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Farmington Special Olympics team working for the fun

FARMINGTON — The Farmington Special Olympics team is hard at work training for a basketball competition to be held later this month.

The team has competed in track and field for years, adding bowling to its repertoire last fall. Cheryl Farris, the special education teacher for Farmington High School and the team’s director, decided to give basketball a shot.

“Bowling was over, so I thought, well we need to do something else,” Farris said.

Farmington’s team had 11 students sign-up to compete, from grades nine through 12. The team competition uses regular high school basketball rules and consists of tournament play. Three students will take part in individual competition, with scoring on such tasks as dribbling and shooting.

Farris had to be certified by the Special Olympics to be able to take part in the basketball competition, nothing new for this teacher of nearly 20 years. “So far, I’ve been certified in track and field, bowling, and now basketball,” Farris said.

Farris is helped by her father, Dr. Tom Huddleston, who is also certified by the Special Olympics, and has refereed high school basketball games and coached several basketball teams. The retired teacher and administrator works with the team.

“We’ve got a pretty athletic group of kids,” Huddleston said. “Our goal is to teach them to develop a rhythm so they don’t have to look down at the ball when they dribble.”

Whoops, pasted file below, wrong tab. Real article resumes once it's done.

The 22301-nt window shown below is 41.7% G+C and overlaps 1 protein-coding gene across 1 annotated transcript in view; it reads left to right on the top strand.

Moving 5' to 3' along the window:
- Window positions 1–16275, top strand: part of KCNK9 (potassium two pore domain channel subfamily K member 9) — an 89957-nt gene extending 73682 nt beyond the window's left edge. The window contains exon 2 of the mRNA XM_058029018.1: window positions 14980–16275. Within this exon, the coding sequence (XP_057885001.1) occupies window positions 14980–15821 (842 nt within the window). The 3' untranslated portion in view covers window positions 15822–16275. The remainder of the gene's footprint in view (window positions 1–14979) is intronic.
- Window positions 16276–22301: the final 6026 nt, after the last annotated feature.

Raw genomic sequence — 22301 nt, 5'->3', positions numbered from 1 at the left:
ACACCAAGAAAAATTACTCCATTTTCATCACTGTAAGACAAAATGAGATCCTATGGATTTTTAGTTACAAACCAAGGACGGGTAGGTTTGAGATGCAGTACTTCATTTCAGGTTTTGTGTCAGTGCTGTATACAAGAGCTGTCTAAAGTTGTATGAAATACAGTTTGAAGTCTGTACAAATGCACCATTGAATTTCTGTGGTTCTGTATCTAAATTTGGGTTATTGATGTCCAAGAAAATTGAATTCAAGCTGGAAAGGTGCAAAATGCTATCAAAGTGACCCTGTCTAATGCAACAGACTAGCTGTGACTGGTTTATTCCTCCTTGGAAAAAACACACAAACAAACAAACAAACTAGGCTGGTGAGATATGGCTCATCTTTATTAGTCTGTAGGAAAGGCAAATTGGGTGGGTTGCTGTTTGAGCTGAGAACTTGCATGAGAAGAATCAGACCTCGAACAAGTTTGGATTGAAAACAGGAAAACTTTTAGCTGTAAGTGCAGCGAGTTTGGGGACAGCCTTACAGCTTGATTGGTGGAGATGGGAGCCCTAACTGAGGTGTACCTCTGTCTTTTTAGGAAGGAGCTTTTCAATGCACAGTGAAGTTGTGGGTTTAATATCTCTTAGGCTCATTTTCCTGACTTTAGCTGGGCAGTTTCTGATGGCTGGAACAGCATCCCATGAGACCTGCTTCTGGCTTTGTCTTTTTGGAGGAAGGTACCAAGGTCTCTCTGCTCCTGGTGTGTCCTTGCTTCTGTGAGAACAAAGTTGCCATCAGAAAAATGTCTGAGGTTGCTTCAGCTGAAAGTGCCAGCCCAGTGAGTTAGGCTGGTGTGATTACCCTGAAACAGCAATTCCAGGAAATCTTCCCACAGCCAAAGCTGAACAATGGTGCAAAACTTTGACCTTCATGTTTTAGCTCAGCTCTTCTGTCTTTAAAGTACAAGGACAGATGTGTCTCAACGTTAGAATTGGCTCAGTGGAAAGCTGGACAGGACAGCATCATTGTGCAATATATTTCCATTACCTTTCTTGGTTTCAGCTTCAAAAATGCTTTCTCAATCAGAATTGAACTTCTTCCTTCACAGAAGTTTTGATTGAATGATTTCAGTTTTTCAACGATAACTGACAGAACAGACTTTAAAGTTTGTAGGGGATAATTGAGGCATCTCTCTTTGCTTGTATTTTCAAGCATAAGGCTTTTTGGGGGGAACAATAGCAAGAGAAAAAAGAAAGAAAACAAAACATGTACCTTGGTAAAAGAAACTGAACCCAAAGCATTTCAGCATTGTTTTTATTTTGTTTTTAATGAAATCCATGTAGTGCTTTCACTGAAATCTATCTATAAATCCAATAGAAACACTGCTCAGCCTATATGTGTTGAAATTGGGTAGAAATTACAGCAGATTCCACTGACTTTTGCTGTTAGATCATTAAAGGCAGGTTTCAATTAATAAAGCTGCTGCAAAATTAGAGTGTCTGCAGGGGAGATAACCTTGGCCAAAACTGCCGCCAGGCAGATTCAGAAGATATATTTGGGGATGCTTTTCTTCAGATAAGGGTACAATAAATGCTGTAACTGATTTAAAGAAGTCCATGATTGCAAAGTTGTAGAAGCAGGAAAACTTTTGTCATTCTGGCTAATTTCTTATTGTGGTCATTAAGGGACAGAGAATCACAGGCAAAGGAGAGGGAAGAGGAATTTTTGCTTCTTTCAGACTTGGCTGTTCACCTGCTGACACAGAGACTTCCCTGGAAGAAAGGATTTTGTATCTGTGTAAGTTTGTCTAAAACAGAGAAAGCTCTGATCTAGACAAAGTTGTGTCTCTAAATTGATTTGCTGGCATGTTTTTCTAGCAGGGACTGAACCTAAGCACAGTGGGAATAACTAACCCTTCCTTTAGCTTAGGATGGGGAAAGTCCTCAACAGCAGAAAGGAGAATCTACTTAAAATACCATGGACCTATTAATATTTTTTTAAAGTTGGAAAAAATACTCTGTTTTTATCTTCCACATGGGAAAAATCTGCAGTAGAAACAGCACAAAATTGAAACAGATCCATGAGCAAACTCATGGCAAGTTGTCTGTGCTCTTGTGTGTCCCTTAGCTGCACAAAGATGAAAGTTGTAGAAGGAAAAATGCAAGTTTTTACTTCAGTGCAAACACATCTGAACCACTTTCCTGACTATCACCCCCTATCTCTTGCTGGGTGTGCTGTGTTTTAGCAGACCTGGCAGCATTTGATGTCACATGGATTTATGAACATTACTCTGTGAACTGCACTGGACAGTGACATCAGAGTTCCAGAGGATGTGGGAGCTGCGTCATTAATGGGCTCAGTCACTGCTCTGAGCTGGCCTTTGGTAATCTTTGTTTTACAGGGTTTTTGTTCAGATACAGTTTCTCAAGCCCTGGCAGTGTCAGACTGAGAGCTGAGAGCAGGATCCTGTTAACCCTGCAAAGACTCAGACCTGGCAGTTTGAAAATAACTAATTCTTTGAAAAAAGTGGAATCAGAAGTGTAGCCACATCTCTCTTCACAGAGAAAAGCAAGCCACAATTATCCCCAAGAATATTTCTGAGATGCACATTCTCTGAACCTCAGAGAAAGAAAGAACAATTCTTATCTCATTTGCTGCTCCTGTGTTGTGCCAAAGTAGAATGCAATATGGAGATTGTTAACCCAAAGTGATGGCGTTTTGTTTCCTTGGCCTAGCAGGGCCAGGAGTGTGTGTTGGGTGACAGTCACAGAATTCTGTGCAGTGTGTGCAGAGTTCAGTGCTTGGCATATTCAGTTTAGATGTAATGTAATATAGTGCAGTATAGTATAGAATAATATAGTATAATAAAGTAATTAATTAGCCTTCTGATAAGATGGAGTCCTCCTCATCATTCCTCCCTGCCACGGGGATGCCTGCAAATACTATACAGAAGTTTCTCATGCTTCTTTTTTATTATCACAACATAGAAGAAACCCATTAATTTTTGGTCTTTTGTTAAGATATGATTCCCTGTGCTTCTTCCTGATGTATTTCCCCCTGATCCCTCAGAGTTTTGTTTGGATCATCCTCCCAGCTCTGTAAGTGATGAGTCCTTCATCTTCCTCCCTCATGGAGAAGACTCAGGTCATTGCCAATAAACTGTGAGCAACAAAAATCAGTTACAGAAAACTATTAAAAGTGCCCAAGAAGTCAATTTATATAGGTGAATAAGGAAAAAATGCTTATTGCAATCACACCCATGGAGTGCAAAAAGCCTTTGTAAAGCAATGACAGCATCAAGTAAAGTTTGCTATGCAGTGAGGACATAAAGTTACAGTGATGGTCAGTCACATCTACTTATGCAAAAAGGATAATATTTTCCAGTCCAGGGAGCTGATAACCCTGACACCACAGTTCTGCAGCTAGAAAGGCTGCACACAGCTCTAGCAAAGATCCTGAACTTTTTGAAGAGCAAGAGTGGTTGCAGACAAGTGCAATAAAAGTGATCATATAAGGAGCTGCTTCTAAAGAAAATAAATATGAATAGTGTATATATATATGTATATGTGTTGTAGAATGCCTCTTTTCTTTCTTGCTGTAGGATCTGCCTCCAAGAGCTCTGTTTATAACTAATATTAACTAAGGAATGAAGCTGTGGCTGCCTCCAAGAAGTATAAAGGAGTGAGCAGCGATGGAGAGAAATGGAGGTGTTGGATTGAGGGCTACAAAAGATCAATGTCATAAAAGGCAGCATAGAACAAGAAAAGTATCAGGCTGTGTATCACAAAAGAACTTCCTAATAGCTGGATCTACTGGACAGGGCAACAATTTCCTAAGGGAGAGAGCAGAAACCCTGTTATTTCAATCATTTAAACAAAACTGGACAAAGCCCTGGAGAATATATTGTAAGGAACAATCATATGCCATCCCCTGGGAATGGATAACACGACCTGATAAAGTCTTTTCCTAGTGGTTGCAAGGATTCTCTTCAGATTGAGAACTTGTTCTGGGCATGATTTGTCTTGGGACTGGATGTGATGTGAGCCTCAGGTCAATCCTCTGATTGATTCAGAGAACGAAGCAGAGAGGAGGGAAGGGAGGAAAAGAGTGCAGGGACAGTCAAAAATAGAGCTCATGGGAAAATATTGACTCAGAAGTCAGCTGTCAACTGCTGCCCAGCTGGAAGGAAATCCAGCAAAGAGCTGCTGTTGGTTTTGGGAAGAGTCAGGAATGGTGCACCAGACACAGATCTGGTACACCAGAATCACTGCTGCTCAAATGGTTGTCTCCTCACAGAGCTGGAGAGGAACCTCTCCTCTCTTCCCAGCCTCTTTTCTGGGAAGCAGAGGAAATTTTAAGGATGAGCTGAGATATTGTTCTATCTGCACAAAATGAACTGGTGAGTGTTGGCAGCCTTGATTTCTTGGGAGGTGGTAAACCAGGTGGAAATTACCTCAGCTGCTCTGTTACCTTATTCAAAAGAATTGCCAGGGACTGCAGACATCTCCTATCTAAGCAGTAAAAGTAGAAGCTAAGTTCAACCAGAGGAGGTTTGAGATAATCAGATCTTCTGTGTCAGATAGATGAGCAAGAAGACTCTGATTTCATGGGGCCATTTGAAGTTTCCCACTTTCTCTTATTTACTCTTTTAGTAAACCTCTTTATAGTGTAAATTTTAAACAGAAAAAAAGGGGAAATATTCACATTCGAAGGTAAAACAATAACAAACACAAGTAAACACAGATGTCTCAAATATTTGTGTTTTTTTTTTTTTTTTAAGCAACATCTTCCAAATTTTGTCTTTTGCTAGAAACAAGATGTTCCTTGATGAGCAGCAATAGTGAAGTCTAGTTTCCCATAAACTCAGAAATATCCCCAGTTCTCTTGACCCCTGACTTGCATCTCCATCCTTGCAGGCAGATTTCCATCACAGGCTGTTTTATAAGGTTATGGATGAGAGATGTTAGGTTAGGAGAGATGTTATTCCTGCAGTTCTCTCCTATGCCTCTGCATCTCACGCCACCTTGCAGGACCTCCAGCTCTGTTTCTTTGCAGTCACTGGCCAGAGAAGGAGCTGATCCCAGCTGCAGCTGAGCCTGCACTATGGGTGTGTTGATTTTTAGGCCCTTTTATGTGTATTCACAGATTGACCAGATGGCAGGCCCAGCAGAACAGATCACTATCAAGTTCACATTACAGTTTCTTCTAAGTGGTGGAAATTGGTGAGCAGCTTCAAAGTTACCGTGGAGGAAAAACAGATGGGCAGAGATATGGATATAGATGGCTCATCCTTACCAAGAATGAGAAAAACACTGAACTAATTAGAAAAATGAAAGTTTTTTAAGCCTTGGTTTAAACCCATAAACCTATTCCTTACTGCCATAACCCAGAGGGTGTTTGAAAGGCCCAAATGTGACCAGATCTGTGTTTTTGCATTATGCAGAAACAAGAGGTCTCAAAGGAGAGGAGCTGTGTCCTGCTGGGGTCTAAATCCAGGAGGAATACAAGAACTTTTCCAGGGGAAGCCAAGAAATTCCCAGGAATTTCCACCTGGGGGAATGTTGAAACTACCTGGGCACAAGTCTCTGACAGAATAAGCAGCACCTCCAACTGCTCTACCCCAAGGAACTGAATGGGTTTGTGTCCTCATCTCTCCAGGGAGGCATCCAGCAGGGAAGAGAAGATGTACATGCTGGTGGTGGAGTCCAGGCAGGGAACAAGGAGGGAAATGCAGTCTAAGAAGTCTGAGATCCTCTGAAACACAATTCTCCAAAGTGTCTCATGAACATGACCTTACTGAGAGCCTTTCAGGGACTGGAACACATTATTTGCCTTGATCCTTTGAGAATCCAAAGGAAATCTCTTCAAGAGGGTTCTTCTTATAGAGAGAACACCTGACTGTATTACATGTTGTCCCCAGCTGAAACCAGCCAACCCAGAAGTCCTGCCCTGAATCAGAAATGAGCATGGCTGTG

Farris is also aided by Alma Lorch, a Communication Arts teacher at Farmington High School, Becky Noble, Physical Education instructor at the high school, and high school junior Jenny Beffa.

The group just started its practices, which are twice a week for an hour each, in preparation for the district competition Feb. 15 at Springfield. If the team and individuals are successful, they earn a trip to Blue Springs for the state competition.

While in Springfield the team will stay at housing provided by the Special Olympics and will travel to and from the competition on a Farmington R-VII school bus, but the group will pay for the cost of the trip. The team is required to provide its own uniforms, and the group has been working to raise money to cover their expenses.

They bagged groceries the weekend before Thanksgiving at Country Mart as a fund-raiser and held a barbecue at Wal-Mart. The organization is working with the Farmington Police Department to hold a golf tournament “as soon as we can get a golf course and things together,” Farris said.

“It’s just so rewarding for these kids to participate in these competitive sports,” said Farris, using a blind participant who will take part in the dribbling competition as a sign of inspiration. “She’s a really good dribbler,” Farris said.

“I like working with these kids because they’re excited about learning,” said Farris, adding even the smallest aspect of learning can excite her students.

Noble agrees with Farris, believing the students are eager to participate. “We have such a good time and they’re so enthused,” Noble said.

As for the competition itself, Huddleston likes the team’s chances. “You just never know what your competition’s going to be,” he said. “So we hope we’re just as successful in basketball as we were in other sports.”

In their first year competing in bowling, the entire team came home with medals, just as they did last spring in track and field.

“The idea is to have fun, and whether we win, lose, or draw, we’re going to enjoy it,” Huddleston said.

To make a donation or for more information, contact Cheryl Farris at 701-1310 ext. 136.

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